This review was published in the WCCM oblate newletter Via Vitae (Way of Life) in 2022. More information about the oblates of the World Community for Christian Meditation can be found here.
If you would like to purchase a copy of ‘Hold The Rope, Carry Your Cross’, please go to our Shop page.
Oblates may be familiar with the Bull pictures of Zen, through Sr Eileen O’Hea’s wonderful Essay on ‘The Spiritual Journey’ used in the Essential Teaching Weekend (and Handbook) or their depiction in William Johnston, Silent Music: The Science of Meditation (1974). This current book by two Oblates, and published in 2021, really gives a full Christian Meditation commentary by Andrew and our own pictures, drawn by Carlos. It is the collaboration of two Oblates and a wonderful example of the networking the Oblate community makes possible. The Forward to the book is by Fr Laurence. Andrew gives a fascinating Introduction section, where he looks at how Christianity and Zen find common ground in the practice of meditation. He explains how Zen, though it has its roots in Buddhism, is not a religion but a practice. As such it is transferable across religious traditions. He also shows that Contemplative prayer and Christian Meditation, though they also have roots in Christian faith, are fundamentally a way of being, a way of living, and not tied to one system of beliefs. So Contemplative Christianity and Zen have much in common. Andrew gives a good survey of the literature on the subject but most of all he leads us into a contemplative way of approaching the Ten Bull Pictures that are a key meditation for Zen.
We then come to the wonderful drawings by Carlos, which with simple clarity bring to light the deep meanings of the Ten Pictures. With each picture Andrew gives a meditation, guiding us through questions and hints into the process of transformation that is depicted in the Pictures. We get to know the searcher – who is us. Who am I? What am I looking for? We get to know the Bull – mysterious and elusive but also strong, down to earth and fierce – our passion for enlightenment. We get to know the rope – our practice that yoke’s us to what we seek. And the gradual integration of the searcher and the bull – catching it, taming it, riding it home, and then letting go so that both the bull and the searcher are transcended. In this way we reach the source. As Andrew writes; “The Spirit involves us, all forgotten, in the love-life of Christ and his source, Abba, and this love that flows is the Holy Spirit.” This is the level of the deepest mysticism, the unity of all things, of the self and God. But the Zen Pictures bring us back into the world, into the market-place, where the Divine energy flows out to become love in the world.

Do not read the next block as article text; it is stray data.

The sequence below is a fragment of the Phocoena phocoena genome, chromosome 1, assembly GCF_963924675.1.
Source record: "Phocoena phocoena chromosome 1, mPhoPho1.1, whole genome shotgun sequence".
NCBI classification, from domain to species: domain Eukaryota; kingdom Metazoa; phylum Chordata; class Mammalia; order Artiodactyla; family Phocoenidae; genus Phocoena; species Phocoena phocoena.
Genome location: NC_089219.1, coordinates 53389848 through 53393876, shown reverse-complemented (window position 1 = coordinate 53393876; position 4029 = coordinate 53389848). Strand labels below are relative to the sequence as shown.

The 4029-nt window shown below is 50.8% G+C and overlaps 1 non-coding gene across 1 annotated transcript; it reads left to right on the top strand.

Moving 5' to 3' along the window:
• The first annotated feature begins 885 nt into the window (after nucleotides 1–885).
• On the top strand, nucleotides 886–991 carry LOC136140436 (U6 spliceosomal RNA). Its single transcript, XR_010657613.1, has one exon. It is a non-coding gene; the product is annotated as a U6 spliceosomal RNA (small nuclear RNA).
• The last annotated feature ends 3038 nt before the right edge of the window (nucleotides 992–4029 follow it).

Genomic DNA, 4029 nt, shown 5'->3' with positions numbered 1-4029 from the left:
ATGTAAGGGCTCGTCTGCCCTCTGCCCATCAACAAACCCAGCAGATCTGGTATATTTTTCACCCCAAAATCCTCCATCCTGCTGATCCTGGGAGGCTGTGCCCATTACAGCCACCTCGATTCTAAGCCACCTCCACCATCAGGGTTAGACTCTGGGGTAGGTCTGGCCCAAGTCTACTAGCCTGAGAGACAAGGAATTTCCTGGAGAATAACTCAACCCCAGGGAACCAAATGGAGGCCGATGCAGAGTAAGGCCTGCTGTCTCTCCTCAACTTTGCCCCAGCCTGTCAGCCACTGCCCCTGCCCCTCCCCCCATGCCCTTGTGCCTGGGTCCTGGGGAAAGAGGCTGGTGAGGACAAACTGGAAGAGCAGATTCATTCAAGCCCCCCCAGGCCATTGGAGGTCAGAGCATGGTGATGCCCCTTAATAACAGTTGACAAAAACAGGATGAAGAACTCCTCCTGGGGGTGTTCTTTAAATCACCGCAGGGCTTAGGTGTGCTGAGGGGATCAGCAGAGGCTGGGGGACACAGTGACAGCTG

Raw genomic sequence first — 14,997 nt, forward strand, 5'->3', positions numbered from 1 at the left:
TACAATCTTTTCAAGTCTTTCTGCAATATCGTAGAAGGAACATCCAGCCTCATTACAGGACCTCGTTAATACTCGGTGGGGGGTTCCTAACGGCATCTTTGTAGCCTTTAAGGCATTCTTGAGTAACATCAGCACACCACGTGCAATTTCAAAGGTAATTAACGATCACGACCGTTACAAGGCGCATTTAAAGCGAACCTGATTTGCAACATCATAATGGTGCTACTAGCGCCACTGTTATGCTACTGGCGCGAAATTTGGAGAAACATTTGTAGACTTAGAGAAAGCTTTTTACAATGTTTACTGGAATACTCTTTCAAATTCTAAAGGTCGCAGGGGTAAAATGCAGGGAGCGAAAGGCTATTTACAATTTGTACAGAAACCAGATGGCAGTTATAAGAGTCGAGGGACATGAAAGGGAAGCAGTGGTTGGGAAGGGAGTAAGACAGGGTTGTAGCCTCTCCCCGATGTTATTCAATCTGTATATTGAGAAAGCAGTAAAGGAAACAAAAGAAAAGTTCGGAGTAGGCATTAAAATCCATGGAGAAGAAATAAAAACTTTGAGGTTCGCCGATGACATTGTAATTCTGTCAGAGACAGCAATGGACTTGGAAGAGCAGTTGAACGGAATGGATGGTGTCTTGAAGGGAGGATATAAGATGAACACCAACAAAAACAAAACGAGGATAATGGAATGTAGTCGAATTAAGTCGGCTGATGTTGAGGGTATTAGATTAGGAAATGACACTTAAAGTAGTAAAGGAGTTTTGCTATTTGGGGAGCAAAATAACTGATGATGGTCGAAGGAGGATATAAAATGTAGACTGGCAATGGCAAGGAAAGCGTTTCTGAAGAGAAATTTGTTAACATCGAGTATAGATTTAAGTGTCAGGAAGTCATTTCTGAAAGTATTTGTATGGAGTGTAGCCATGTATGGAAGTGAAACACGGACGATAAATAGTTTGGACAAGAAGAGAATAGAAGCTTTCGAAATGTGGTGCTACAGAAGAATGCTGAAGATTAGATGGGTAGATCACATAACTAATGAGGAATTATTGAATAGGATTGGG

At the end of the book Andrew gives a very helpful ‘Glossary of Terms’. His comments on Carlos’ pictures are brief and meditative, keeping us always focused on the pictures and on our response to them, encouraging us to sit and meditate on them. The ‘Glossary’ helps explain and unpack some of the hints and prompts he offers.
This is a very attractive book, a perfect gift for someone, written and drawn by two Oblates from WCCM. I highly recommend it. Available through Medio Media or Amazon, it is a short book – no heavy tome – but deep and a joy to read. It is something you can easily share with friends and family – an easy to read present that carries no religious baggage but points to Zen and Contemplative Christianity. The pictures are beautiful. As Father Laurence writes in the Forward, “The deep simplicity of the Bull Pictures engaged the mind and imagination of two Christian meditators and has produced this rich and intriguing book.” A wonderful fruit of our Oblate community. A fruit to share with many!